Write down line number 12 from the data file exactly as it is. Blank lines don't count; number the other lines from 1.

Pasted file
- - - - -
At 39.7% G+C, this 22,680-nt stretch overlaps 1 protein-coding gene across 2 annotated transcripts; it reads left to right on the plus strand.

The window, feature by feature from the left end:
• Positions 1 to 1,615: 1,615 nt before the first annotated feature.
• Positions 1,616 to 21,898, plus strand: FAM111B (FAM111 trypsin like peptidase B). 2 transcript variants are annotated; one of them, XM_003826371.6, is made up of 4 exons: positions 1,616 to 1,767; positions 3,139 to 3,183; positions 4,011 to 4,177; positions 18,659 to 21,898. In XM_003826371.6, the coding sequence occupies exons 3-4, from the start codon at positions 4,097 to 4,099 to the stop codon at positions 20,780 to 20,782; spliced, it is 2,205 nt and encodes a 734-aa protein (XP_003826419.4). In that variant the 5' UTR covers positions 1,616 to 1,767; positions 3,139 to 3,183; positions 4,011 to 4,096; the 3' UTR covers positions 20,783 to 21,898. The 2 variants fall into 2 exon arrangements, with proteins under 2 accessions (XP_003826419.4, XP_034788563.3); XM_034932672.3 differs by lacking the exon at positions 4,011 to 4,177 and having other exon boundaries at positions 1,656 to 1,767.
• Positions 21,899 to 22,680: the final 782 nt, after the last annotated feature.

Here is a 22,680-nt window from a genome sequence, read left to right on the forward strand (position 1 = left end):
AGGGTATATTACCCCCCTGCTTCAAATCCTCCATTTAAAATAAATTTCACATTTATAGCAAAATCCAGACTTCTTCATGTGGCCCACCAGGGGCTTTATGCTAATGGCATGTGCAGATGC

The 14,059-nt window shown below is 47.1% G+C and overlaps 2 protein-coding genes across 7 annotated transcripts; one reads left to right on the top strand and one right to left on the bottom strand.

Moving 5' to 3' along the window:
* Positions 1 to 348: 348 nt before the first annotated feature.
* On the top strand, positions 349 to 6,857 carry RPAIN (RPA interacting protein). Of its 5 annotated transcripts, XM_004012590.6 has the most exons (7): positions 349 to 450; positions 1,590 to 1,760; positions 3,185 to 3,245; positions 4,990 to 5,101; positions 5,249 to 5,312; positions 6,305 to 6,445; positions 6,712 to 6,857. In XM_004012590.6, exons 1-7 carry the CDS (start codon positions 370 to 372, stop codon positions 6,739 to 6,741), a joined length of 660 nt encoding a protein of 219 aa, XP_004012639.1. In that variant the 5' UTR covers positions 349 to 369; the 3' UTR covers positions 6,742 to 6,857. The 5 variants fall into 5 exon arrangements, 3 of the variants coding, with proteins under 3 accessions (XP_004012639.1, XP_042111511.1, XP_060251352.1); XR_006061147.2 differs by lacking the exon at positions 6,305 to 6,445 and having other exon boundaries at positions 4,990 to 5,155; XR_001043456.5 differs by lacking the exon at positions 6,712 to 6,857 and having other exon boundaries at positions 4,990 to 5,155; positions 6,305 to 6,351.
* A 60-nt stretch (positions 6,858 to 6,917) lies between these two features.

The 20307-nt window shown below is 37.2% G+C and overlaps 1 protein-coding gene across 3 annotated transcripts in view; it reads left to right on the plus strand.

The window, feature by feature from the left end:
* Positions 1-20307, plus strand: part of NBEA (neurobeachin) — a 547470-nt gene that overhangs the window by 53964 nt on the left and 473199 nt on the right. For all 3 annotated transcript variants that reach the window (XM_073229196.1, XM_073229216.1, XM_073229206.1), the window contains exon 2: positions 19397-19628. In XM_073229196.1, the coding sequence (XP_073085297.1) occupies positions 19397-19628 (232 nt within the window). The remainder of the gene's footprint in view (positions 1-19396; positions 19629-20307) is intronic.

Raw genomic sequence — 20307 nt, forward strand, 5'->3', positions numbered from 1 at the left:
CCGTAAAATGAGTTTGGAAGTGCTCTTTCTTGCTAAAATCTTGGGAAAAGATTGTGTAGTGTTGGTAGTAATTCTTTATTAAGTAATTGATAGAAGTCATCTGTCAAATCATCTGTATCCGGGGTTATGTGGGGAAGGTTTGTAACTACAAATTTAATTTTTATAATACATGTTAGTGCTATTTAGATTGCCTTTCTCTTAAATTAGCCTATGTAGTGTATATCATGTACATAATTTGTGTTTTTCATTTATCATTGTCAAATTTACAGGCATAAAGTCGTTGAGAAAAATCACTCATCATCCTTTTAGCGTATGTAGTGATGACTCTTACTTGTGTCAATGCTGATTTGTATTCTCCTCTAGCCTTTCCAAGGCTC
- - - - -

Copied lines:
* A 60-nt stretch (positions 6,858 to 6,917) lies between these two features.